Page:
Kessels’ career was rather strange. He made those modernist pictures, and also pictures of the making of the movie Misère au Borinage about the suffering of workers. But he would also befriend Joris Van Severen of the Verdinaso, a very right-wing organization. Kessels would become a photographer of rural Flanders, trying to capture a sense of authenticity.

While many observers think Kessels was an opportunist, he also demonstrates an important cultural tension in the West: on the one hand the optimism, a belief in progress (economically, socially, politically, technologically) and on the other hand a Romantic rejection of all this in favor of the (often imaginary) virtues of the past, of local roots versus cosmopolitanism and globalization.

This tension increases when the social fabric of society is threatened. This was one of the themes we discussed at the investment seminars the day before and it is one of the big underlying issues in the trade discussions between the US and China: which of both countries will end up with an unemployment of 10 percent to 20 percent of the labor force? About 42 million people, more than one in eight Americans, are now on food stamps.

It’s rather difficult to have constructive political debates in such a context – on the contrary, it’s an ideal environment for extremists.

All of which explains my rather depressing thoughts: will museum visitors of the future look at pictures of our time, with our technological dreams and our modernist buildings and interiors, and wonder whether we realized what horror would happen to us a few year later?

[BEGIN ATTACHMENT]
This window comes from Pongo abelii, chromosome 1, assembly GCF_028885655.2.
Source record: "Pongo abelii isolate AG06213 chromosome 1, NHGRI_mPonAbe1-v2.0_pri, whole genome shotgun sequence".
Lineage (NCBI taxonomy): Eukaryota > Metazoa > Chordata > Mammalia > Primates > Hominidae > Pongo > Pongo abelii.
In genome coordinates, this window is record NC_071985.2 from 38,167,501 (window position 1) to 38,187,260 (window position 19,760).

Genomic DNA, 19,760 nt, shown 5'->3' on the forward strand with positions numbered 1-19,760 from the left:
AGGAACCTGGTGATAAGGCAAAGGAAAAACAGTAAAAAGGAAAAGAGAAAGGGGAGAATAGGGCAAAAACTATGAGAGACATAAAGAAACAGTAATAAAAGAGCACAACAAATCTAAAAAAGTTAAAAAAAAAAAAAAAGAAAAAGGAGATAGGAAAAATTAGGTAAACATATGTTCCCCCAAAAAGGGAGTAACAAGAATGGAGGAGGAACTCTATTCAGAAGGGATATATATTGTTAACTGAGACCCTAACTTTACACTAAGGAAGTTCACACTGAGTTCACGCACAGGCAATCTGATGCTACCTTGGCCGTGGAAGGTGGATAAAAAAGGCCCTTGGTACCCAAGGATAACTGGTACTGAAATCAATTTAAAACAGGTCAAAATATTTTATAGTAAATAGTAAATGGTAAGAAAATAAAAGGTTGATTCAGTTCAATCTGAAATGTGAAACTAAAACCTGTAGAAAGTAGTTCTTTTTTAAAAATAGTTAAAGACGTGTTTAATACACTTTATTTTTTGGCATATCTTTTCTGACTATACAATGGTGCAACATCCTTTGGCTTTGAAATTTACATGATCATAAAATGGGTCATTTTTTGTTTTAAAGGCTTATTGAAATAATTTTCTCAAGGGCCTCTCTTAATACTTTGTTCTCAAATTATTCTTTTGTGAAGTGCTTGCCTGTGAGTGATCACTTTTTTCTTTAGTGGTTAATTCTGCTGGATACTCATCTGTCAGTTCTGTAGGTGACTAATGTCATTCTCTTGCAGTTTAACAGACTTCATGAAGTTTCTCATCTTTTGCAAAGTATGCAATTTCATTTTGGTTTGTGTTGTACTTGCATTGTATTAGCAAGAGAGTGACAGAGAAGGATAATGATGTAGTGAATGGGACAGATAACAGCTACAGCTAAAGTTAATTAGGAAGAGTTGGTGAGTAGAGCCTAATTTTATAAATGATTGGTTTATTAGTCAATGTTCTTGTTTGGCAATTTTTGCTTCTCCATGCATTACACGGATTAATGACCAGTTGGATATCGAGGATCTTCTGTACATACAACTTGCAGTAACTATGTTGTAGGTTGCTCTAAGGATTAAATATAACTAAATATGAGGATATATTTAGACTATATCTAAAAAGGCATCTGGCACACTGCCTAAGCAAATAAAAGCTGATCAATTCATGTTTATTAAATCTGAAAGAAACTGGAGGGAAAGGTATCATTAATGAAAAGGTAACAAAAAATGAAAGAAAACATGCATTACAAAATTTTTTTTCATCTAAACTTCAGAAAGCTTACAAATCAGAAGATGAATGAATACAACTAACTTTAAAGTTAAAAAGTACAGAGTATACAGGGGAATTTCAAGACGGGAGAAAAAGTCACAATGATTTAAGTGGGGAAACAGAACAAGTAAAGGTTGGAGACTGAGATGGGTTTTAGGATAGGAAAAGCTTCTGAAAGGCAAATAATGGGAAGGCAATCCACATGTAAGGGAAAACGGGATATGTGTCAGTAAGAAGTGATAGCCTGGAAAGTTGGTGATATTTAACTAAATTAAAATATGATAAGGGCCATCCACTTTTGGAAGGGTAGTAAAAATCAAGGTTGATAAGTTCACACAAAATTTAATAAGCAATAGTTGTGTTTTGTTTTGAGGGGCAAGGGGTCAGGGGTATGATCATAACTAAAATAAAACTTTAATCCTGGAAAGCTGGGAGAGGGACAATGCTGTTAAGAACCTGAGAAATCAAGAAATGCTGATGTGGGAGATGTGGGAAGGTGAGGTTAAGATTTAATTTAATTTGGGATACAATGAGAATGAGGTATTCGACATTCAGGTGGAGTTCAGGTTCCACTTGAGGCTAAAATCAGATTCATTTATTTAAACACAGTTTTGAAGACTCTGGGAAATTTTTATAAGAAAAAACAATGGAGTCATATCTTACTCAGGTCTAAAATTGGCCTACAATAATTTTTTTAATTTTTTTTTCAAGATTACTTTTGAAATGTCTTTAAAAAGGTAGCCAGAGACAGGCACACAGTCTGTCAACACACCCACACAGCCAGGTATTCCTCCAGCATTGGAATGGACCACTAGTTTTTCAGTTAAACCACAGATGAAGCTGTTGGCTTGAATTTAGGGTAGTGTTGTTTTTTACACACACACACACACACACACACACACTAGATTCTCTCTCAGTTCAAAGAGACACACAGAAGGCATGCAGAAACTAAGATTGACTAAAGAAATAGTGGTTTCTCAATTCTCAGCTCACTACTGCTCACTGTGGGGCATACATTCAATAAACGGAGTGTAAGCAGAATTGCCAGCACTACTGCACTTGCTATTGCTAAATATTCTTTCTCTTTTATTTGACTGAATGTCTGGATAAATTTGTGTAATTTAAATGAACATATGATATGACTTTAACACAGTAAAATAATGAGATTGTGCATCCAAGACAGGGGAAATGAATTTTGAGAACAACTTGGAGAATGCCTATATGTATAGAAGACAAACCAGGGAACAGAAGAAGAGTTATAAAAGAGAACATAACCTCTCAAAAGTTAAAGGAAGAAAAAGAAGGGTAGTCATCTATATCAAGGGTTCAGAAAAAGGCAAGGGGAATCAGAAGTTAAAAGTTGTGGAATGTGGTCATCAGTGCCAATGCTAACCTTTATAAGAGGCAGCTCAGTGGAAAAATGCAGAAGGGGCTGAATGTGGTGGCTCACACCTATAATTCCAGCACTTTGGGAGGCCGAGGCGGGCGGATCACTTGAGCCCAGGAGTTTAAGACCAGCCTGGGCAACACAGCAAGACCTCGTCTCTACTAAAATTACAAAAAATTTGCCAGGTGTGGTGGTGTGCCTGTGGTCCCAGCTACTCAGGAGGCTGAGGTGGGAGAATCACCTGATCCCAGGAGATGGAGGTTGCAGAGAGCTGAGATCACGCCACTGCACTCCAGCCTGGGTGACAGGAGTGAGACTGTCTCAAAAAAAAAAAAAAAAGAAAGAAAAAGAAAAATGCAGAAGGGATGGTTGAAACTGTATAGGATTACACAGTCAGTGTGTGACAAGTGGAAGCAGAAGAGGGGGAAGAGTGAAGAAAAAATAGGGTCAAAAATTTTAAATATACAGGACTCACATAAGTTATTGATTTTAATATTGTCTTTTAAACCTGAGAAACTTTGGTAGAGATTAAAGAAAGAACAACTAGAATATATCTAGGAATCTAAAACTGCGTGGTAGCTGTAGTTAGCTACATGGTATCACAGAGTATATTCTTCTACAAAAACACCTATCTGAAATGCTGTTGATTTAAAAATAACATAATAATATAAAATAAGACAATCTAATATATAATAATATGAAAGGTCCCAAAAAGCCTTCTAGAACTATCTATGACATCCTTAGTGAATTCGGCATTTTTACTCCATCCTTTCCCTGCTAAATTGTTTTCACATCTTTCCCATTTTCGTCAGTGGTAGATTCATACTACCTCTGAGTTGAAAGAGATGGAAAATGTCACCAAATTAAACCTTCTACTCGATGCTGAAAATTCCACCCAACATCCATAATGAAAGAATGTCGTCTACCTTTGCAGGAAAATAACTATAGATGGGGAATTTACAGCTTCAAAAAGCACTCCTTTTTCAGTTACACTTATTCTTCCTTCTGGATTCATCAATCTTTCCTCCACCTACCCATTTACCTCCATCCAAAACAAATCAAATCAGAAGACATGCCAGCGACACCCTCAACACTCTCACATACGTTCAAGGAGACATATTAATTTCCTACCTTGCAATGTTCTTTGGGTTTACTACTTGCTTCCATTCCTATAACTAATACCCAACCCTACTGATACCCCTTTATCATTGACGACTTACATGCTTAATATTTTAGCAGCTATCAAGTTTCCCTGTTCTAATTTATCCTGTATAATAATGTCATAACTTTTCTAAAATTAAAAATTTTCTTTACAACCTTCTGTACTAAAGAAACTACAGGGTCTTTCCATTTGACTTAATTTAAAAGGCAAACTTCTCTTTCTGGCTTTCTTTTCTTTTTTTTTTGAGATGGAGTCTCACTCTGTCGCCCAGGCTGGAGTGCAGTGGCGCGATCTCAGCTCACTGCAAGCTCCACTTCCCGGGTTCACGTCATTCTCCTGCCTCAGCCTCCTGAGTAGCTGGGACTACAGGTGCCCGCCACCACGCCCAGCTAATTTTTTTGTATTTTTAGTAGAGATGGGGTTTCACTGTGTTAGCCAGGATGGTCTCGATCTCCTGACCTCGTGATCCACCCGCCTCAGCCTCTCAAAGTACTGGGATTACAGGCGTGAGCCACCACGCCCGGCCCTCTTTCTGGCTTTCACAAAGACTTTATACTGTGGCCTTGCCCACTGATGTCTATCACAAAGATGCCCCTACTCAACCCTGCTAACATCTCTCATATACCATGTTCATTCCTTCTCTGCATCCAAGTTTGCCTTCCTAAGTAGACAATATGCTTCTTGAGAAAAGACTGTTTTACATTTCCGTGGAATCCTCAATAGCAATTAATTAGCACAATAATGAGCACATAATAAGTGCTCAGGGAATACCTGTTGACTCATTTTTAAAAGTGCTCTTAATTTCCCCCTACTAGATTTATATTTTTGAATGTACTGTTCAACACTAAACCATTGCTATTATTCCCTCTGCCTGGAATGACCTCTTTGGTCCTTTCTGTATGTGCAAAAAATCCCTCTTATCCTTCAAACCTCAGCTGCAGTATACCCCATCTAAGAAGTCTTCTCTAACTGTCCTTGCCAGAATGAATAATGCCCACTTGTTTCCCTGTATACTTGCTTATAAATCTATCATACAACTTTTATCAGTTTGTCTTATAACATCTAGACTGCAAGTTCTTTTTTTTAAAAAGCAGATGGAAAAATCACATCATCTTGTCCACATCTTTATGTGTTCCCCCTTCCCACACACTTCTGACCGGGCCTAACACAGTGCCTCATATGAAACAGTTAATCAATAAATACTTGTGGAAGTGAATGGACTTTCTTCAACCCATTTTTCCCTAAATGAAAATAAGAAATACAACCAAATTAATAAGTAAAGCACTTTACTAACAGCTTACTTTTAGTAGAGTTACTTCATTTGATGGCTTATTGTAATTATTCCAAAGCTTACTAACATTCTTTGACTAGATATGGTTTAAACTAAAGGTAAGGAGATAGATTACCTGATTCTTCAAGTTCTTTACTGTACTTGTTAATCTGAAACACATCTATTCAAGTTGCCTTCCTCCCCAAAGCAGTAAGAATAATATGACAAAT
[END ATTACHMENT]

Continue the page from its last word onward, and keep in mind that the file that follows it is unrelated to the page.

As financial experts said during the seminar, the shift toward the East of the world economy is not that strange. Before the Industrial Revolution about 70 percent of the world economy was non-Western, so the fact that we return to that situation should not surprise us.

The road toward that new world order will be bumpy. How bumpy, we cannot know at this point in time. Will discussion about trade and exchange rates lead to war? Will extremists and fundamentalists use of the technological empowerment of the individual in order to commit horrible acts of mass destruction?

It’s strange that experts these days often work in ignorance of each other’s work. While security experts study issues like nuclear- cyber- and bio-terrorism, urbanists and economists often just don’t take these dreadful possibilities into account in their risk assessments. It’s one of the reasons that I like near-future science fiction so much: it constitutes one of the few accessible places where scenarios are developed and knowledge from various fields is combined into possible futures. It helps us imagine the unthinkable, so that we can try to prevent it.

Roland Legrand